Opportunistic threat actors have attacked industrial sites and other entities that use operational technology in recent years, via commonly available tools and relatively unsophisticated techniques, according to a report from Mandiant Threat Intelligence released Tuesday.
The attacks have targeted internet-exposed OT providers that range from water control systems to solar energy panels as well as building automation systems. The compromises most often have exploited remote access technologies, including virtual network computing links or graphical user interfaces, such as human machine interfaces.
The threat actors, some of whom claim to be white hat activists, have often displayed visual evidence of their attacks, such as IP addresses, GUI's, videos or time stamps.
Mandiant researchers have been monitoring threats targeting OT since 2012, but in the last two years, threat patterns began to change. It's more common to see early stage threat actors poke around an industrial system, and, in a growing number of cases, they try to change industrial processes that could pose a real danger.
"Even though [the threat actors] don't know what they're doing, they could potentially cause physical damage in the real world," Nathan Brubaker, senior manager of analysis, at Mandiant Threat Intelligence Center. "So they could — this is a very rare situation, but theoretically kill people."
In one example, hackers displayed visual evidence of dozens of compromised industrial systems located in North America, Western and Central Europe and East Asia. The evidence includes low quality mobile phone video that shows them interacting with a Dutch-language temperature control system.
There are a few mitigation steps that can help harden an industrial system against such attacks, according to Mandiant researchers:
Remove OT assets from public facing networks whenever possible. If remote access is required, use access controls and monitor traffic for unusual activity.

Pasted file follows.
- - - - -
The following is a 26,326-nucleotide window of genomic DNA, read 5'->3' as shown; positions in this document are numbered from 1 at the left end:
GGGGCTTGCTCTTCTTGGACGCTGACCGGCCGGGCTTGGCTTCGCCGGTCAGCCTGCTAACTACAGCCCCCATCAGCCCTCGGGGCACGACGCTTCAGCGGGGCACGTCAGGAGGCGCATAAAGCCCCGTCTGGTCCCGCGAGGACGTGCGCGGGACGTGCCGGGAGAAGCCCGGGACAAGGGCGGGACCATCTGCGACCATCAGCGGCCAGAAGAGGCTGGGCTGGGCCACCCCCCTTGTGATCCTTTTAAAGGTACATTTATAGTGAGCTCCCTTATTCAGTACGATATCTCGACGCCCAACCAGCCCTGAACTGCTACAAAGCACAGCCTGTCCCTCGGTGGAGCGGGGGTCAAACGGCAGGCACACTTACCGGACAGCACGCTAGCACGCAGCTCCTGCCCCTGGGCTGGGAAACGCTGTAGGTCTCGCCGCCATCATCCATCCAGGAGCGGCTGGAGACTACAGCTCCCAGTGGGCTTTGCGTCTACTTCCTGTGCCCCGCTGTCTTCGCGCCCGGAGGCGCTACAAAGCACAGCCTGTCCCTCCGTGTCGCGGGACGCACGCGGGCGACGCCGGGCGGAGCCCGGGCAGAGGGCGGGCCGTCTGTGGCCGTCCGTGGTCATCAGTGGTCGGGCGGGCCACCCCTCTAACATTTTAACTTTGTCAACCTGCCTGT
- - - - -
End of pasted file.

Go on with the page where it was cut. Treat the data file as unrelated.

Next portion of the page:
Use network hardening techniques to remotely accessible and edge devices, for example change default credentials, create whitelists for access, disable unused services and review asset configurations.
Check if assets are discoverable using online scanning systems like Shodan or Censys.
HMI's and other control systems can be configured to enforce certain range limitations and prevent hazardous variable states.
U.S. officials and security researchers have been concerned about the vulnerability of the aging infrastructure, as illustrated by the hack of the water treatment facility in Oldsmar, Florida in February. During that incident, unidentified threat actors gained remote access and attempted to poison the water supply after hacking into the plant's supervisory control and data acquisition system through TeamViewer software.
"There really is no such thing as a hacker who doesn't have advanced powerful techniques at their disposal, even if they are broke teens in their parents basement," Jeff Hussey, co-founder, president and CEO at Tempered Networks. "The level of tools in the public domain and shared on message boards give these people the capabilities that only the most well funded attackers had a decade ago, from scanners and password cracking tools to ransomware apps and botnet code."
Operators of critical infrastructure have worked with federal officials to protect various assets against cyber intrusions.
The Department of Energy last year announced $12 million in three-year cooperative agreements with the American Public Power Association (APPA) and the National Rural Electric Cooperative Association to enhance cyber and physical security at distribution and municipal utilities.
The agreements were designed to boost threat detection, community-led information sharing, the use of AI to reduce false positives and advanced analytics to specify points of compromise.
While APPA does not officially track which utilities have been targeted, the association has heard from a number of utilities that have been hit by ransomware attacks on their IT systems as opposed to their OT networks, according to Alex Hofmann, VP of technical and operations services at APPA.
Asked about the most prevalent techniques used to access these networks, Hofmann said that publicly commenting on methods used to access these systems was not something the organization was eager to do.
"That being said, oftentimes the greatest danger lies in human choice/social engineering," Hofmann said. "Spear phishing attacks are getting increasingly sophisticated, so utilities continuously train their employees to be in a state of vigilance when it comes to casting a suspicious eye on all incoming email messages."